The scientific questions that the Vera C. Rubin Observatory Legacy Survey of Space and Time (LSST) will address are profound: What is the mysterious dark energy that is driving the acceleration of the cosmic expansion? What is dark matter, how is it distributed, and how do its properties affect the formation of stars, galaxies, and larger structures? How did the Milky Way form, and how has its present configuration been modified by mergers with smaller bodies over cosmic time? What is the nature of the outer regions of the solar system? Is it possible to make a complete inventory of smaller bodies in the solar system, especially the potentially hazardous asteroids that could someday impact the Earth? Are there new exotic and explosive phenomena in the Universe that have not yet been discovered?
While the questions are profound, the concept behind the design of Rubin Observatory is remarkably simple: conduct a deep survey over an enormous area of sky; do it with a frequency that results in taking repeat images of every part of the sky every few nights in multiple bands, or segments of the electromagnetic spectrum; and continue in this mode for ten years. The result will be astronomical catalogs thousands of times larger than have ever previously been compiled containing the data necessary to begin searching for answers.
It would be impossible to list all the possible projects that Rubin Observatory data will enable. However, here we list a few to give a flavor of these studies, and organize them by the four science themes that drive the design of Rubin Observatory (although some span more than one theme).
Rubin Observatory will probe the nature of dark matter and dark energy using several billion galaxies, employing a variety of methods to enable cross-checking of results. By mapping galaxies through time and space, cataloguing their masses, and studying their influence on the distortion of space-time, Rubin Observatory will gain new insight into the nature of dark matter and dark energy. Of particular interest is the dynamical behavior of dark energy—how it behaves with cosmic time or with redshift—and the influence of dark matter on the development of structure on a cosmic scale.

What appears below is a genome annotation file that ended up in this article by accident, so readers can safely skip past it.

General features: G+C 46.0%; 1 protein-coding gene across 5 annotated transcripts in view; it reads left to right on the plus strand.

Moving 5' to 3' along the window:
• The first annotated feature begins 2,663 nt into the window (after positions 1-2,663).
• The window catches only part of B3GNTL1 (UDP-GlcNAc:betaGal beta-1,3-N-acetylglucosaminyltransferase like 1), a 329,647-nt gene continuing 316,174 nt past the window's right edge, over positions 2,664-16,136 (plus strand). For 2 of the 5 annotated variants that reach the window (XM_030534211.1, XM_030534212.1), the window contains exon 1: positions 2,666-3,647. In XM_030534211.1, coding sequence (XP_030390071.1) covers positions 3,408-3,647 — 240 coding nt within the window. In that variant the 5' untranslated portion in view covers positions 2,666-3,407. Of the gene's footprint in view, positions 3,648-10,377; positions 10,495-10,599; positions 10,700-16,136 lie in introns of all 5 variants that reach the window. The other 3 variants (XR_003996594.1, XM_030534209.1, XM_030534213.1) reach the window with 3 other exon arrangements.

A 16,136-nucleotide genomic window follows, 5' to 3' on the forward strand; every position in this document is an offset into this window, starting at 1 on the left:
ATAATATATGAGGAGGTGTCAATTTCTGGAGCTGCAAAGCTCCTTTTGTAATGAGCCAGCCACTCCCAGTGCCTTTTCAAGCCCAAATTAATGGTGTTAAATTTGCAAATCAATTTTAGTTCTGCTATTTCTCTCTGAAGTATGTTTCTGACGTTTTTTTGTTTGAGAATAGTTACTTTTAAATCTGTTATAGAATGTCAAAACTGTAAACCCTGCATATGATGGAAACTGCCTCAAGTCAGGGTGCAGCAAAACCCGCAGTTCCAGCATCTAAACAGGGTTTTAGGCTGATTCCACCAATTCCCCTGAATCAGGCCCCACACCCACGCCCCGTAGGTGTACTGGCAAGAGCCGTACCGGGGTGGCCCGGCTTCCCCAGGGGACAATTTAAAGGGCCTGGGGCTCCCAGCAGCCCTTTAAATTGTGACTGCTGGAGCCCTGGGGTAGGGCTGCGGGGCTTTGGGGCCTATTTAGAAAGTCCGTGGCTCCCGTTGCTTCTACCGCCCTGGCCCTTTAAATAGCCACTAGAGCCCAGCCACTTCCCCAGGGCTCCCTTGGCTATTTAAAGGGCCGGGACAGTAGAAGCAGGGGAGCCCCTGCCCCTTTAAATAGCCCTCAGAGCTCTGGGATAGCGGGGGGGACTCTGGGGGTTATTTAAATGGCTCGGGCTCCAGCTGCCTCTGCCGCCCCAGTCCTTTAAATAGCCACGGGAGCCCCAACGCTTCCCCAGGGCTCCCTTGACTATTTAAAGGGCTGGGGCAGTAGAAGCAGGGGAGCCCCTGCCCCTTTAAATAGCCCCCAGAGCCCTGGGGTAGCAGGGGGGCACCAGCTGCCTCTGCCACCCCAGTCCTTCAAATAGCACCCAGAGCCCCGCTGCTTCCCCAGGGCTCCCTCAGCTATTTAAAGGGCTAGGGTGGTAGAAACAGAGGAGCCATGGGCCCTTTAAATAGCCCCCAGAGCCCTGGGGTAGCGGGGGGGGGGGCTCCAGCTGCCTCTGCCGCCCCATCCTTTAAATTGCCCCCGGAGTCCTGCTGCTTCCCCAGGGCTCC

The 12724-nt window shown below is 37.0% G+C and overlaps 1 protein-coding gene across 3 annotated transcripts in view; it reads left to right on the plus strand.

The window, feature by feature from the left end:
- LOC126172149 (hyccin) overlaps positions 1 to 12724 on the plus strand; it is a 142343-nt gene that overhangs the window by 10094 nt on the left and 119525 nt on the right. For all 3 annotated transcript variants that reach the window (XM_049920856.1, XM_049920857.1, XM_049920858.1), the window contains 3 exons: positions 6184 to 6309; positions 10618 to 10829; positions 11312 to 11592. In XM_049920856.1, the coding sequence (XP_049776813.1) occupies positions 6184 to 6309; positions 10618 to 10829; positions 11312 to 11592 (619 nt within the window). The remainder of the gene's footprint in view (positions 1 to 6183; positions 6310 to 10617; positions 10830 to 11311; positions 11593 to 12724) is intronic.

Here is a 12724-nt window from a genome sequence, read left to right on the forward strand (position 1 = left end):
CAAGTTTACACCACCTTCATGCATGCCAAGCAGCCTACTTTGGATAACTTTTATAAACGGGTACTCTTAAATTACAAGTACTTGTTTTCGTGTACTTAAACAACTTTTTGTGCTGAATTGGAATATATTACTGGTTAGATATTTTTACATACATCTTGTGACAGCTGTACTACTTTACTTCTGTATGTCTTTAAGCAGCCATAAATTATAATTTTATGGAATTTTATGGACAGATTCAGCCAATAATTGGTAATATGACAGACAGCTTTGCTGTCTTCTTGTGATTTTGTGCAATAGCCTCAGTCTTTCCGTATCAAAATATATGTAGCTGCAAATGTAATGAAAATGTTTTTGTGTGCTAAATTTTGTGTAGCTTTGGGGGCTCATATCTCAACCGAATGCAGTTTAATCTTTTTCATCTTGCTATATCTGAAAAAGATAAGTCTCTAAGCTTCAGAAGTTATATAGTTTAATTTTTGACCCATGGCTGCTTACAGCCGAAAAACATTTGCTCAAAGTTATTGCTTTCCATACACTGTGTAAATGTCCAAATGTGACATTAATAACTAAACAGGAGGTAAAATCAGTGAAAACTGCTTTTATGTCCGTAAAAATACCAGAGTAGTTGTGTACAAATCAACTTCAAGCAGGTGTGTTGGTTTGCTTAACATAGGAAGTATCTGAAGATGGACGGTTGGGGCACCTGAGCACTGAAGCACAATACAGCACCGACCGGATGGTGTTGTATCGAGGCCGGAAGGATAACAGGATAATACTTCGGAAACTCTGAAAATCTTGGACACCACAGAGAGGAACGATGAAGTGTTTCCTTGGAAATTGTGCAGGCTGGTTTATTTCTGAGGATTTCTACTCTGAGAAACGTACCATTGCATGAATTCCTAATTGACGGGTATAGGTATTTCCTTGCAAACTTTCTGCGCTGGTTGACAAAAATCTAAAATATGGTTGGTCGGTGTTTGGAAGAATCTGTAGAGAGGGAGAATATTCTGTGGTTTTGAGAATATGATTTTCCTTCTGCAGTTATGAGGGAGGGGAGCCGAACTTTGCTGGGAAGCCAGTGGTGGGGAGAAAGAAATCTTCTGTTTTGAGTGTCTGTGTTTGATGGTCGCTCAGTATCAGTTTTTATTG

Rubin Observatory's unprecedented power of discovery will be a giant leap forward in solar system studies. It will measure the properties of several million moving objects (10 to 100 times more objects than are currently available), including orbital, color, and variability information. Among the objects Rubin Observatory will detect are near-Earth objects (NEOs), with its superior imaging enabling it to find asteroids as small as 140 meters in diameter and as far away as the Main Belt asteroids. Depending on the chosen survey strategy, Rubin Observatory could detect between 60-90% of all potentially hazardous asteroids (PHAs) larger than 140 meters in diameter. With these much more detailed measurements of the current state of the small bodies in our Solar System, we can gain new insight into how planets form and how our Solar System evolved over its history.
Rubin Observatory will revolutionize time domain astrophysics, or the study of how astronomical objects vary in time. By imaging the entire night sky repeatedly, to great depth, and with excellent image quality, it will reveal new information about known kinds of variable stars and cosmic explosions, as well as discover entirely new classes of transient events. Within a minute of each change in the sky, Rubin Observatory will generate an alert (a notification that a change has taken place), allowing the community to respond and catch events before they fade forever.
Rubin Observatory's gargantuan and exquisitely accurate collection of data will enable us to answer some fundamental questions regarding our home galaxy, the Milky Way. Rubin Observatory will survey at least half of the sky and will make hundreds of observations of each surveyed area of sky. A single visit to the entire survey area will map more than 10 times the volume of past surveys. When stitched together in time, this set of observations will yield the motions of millions of Milky Way stars. When stacked in depth, this set of observations will yield a map over 1000 times the volume of past surveys, cataloging the colors and brightnesses of billions of new stars.
The LSST Overview Paper has more details. The community has presented posters on Rubin Observatory science in several events such as the American Astronomical Society's meetings. Visit our Events page for a listing and links to presentation posters.
Financial support for LSST comes from the National Science Foundation (NSF) through Cooperative Agreement No. 1258333, the Department of Energy (DOE) Office of Science under Contract No. DE-AC02-76SF00515, and private funding raised by the LSST Corporation. The NSF-funded LSST Project Office for construction was established as an operating center under management of the Association of Universities for Research in Astronomy (AURA). The DOE-funded effort to build the LSST camera is managed by the SLAC National Accelerator Laboratory (SLAC).
The National Science Foundation (NSF) is an independent federal agency created by Congress in 1950 to promote the progress of science. NSF supports basic research and people to create knowledge that transforms the future.
NSF and DOE will continue to support LSST in its Operations phase. They will also provide support for scientific research with LSST data.
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